"Sittin in my room with my smokin jacket on
The fireplace is burning and the girlie is WARM
Time to make my move, so gently I kiss her
Whisper in her ear, and tell her that I miss her
She might try to pop that boyfriend junk
But I don't really care because I know he's a punk
I'll stomp him like a roach if he tries to approach
He can't get close cause I'm the one who WROTE
the Book of Romance, so come on take a chance
You don't need a long look, all you need is a glance
If you wanna get warm, in my ARMS you belong
You have a problem, Hev'll solve 'em, nothin can go wrong
when the Overweight Lover's in the house!"
BAM, there it is. Heavy D showcased it all in one fell swoop. Being big sized was not a negative, it was a positive. Other contenders were chumps, while Heavy D was so suave on the mic and with his game even Robert 'Bitches' Freeman would have to admit that he laid it down QUITE FLAT. Just like that, big was in and big was sexy. Everybody from Notorious B.I.G. to Chubb Rock to Big Pun should write Heavy D a thank you note. This theme can be found repeateded throughout the aptly titled "Living Large," which not only described D's lifestyle but the newfound respect he intended to engender for the plus sized people of the world. Who could deny his right to on tracks like the swinging Andre Harrell produced "Mr. Big Stuff (Remix)?"
"I'm rough and tough and all that stuff
I make you dance and prance 'til you huff and puff
There's just no way you can get enough
of me - yo' Mister, Big Stuff!
I'm the overweight-er, prince dominator MC
Heavy D, constant weight gainer
And since I choose, the weight not to lose
I will stay THIS way so that I can bruise
MC's around, who front and frown
You go round for round, I go pound for pound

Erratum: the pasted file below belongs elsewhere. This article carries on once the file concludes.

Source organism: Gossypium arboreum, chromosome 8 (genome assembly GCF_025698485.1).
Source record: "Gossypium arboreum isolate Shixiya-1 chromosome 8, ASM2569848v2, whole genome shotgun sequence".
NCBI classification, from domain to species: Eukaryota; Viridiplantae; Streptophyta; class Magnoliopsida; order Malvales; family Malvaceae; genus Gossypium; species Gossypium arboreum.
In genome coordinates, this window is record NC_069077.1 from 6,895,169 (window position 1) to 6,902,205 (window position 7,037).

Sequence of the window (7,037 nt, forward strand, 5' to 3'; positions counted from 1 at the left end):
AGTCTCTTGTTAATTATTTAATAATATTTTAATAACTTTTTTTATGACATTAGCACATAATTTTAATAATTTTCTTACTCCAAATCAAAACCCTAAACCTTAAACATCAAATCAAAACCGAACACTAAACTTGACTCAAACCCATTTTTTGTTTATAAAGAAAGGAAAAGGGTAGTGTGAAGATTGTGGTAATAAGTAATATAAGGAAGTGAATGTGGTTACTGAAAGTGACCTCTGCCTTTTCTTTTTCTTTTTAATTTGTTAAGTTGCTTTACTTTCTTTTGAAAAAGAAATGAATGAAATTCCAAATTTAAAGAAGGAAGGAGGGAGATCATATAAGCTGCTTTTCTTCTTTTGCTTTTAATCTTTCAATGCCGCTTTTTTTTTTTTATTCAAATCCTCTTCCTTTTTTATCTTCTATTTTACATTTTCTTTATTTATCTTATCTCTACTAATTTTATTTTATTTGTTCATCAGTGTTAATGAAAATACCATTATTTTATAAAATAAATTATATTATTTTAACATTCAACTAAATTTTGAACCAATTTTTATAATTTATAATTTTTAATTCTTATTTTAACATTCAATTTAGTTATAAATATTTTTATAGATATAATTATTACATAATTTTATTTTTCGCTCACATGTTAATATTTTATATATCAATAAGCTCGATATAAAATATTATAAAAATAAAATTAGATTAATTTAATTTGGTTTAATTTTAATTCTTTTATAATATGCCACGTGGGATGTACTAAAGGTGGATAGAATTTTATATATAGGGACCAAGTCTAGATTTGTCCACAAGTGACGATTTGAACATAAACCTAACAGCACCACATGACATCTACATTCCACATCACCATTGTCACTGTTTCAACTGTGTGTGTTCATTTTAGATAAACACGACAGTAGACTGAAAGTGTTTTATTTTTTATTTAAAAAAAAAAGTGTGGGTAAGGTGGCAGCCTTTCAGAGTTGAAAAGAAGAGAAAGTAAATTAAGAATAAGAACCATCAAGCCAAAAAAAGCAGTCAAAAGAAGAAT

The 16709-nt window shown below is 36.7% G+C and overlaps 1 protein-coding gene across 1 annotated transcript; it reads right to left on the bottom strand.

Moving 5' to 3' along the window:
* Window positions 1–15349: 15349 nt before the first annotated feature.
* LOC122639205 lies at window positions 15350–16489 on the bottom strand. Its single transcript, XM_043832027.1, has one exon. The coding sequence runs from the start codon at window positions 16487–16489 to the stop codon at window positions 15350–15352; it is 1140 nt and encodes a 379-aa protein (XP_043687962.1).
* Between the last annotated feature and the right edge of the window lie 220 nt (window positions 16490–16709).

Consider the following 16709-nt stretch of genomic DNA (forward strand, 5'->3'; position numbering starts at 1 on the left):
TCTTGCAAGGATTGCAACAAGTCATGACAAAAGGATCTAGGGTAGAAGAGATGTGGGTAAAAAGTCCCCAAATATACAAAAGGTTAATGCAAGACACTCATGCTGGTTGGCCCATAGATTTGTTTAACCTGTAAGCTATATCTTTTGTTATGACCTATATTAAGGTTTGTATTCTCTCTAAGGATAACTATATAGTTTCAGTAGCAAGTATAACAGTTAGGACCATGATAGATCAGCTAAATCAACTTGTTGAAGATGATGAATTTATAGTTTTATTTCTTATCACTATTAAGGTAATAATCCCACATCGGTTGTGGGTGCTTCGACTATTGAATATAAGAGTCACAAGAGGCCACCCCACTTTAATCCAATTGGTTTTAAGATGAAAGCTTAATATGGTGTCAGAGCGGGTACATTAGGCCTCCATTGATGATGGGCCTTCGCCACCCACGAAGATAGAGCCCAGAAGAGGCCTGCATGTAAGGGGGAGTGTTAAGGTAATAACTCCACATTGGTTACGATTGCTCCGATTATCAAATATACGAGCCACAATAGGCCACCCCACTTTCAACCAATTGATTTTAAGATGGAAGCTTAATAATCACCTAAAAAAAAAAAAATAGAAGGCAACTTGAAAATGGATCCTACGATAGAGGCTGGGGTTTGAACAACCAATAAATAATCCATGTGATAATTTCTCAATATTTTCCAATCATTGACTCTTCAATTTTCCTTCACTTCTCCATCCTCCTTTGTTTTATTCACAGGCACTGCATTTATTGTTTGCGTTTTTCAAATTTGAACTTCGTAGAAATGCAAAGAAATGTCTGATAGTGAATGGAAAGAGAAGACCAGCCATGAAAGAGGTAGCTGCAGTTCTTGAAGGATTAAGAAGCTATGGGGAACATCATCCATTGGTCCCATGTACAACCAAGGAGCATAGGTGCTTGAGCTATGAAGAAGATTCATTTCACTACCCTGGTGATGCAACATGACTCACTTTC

At the end of the party when you sayin goodnight
Don't come to me and say 'Take it light' - I'm your Mr. Big Stuff!"
The rhymes may seem a little dated, but when you hear his delivery it's clear they can't be faded. He was clearly the equal to any other popular New York rapper of the times, from LL Cool J to MC Shan, and could match them line for line - or as he says pound for pound. Technically though the Overweight Lover is not a New Yorker; that is to say, he's from the state but not from the City. He hails from a small town just North of the Bronx that is now world renowned for it's hip-hop sound thanks to Pete Rock. Before Heavy D came along though, nobody had used the phrase "Moneyearnin' Mount Vernon" in a rap. Myers not only made it part of the rap lexicon, he made it into a song:
"Get up party people, listen to this rap
Cause I'm about to throw down, and put my town on the map
MC Heavy D, delighted you be learnin
About the place where I rest, Moneyearnin' Mount Vernon!
My town is really quaint, but we ain't no saints
And if you think we're pooh-butts, think again we ain't
We're stormin strong, get taken out never
Force, with my stone cold terror